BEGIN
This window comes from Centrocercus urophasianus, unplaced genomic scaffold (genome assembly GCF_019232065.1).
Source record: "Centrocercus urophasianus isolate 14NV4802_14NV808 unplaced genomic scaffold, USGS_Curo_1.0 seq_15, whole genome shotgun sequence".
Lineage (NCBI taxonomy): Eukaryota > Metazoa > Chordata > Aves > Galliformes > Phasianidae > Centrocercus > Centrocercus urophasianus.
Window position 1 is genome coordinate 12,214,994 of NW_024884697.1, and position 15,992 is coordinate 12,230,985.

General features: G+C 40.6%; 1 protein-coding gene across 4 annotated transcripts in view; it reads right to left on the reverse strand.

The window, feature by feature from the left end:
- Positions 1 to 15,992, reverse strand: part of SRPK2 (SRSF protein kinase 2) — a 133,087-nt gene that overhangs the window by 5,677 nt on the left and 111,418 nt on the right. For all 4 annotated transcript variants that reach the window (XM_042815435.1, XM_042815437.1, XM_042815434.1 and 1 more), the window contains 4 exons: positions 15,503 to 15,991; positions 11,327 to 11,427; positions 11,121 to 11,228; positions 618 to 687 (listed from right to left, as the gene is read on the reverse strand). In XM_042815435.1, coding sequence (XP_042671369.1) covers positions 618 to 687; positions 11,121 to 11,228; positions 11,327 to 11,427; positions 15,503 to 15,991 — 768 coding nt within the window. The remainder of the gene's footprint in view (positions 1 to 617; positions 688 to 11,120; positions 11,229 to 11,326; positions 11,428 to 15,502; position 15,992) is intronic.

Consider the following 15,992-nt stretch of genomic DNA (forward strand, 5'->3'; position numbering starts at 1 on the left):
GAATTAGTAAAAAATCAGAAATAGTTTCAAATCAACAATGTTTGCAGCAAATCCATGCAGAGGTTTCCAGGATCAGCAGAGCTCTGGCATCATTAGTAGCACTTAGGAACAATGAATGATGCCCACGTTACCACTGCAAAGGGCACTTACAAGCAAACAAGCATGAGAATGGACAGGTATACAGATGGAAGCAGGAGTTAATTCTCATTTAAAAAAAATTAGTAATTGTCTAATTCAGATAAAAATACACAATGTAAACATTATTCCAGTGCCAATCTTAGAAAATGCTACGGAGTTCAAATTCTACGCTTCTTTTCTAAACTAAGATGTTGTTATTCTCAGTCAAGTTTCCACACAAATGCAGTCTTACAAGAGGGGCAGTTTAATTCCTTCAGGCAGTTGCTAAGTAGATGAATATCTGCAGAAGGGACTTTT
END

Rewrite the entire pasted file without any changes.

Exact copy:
This window comes from Centrocercus urophasianus, unplaced genomic scaffold (genome assembly GCF_019232065.1).
Source record: "Centrocercus urophasianus isolate 14NV4802_14NV808 unplaced genomic scaffold, USGS_Curo_1.0 seq_15, whole genome shotgun sequence".
Lineage (NCBI taxonomy): Eukaryota > Metazoa > Chordata > Aves > Galliformes > Phasianidae > Centrocercus > Centrocercus urophasianus.
Window position 1 is genome coordinate 12,214,994 of NW_024884697.1, and position 15,992 is coordinate 12,230,985.

General features: G+C 40.6%; 1 protein-coding gene across 4 annotated transcripts in view; it reads right to left on the reverse strand.

The window, feature by feature from the left end:
- Positions 1 to 15,992, reverse strand: part of SRPK2 (SRSF protein kinase 2) — a 133,087-nt gene that overhangs the window by 5,677 nt on the left and 111,418 nt on the right. For all 4 annotated transcript variants that reach the window (XM_042815435.1, XM_042815437.1, XM_042815434.1 and 1 more), the window contains 4 exons: positions 15,503 to 15,991; positions 11,327 to 11,427; positions 11,121 to 11,228; positions 618 to 687 (listed from right to left, as the gene is read on the reverse strand). In XM_042815435.1, coding sequence (XP_042671369.1) covers positions 618 to 687; positions 11,121 to 11,228; positions 11,327 to 11,427; positions 15,503 to 15,991 — 768 coding nt within the window. The remainder of the gene's footprint in view (positions 1 to 617; positions 688 to 11,120; positions 11,229 to 11,326; positions 11,428 to 15,502; position 15,992) is intronic.

Consider the following 15,992-nt stretch of genomic DNA (forward strand, 5'->3'; position numbering starts at 1 on the left):
GAATTAGTAAAAAATCAGAAATAGTTTCAAATCAACAATGTTTGCAGCAAATCCATGCAGAGGTTTCCAGGATCAGCAGAGCTCTGGCATCATTAGTAGCACTTAGGAACAATGAATGATGCCCACGTTACCACTGCAAAGGGCACTTACAAGCAAACAAGCATGAGAATGGACAGGTATACAGATGGAAGCAGGAGTTAATTCTCATTTAAAAAAAATTAGTAATTGTCTAATTCAGATAAAAATACACAATGTAAACATTATTCCAGTGCCAATCTTAGAAAATGCTACGGAGTTCAAATTCTACGCTTCTTTTCTAAACTAAGATGTTGTTATTCTCAGTCAAGTTTCCACACAAATGCAGTCTTACAAGAGGGGCAGTTTAATTCCTTCAGGCAGTTGCTAAGTAGATGAATATCTGCAGAAGGGACTTTT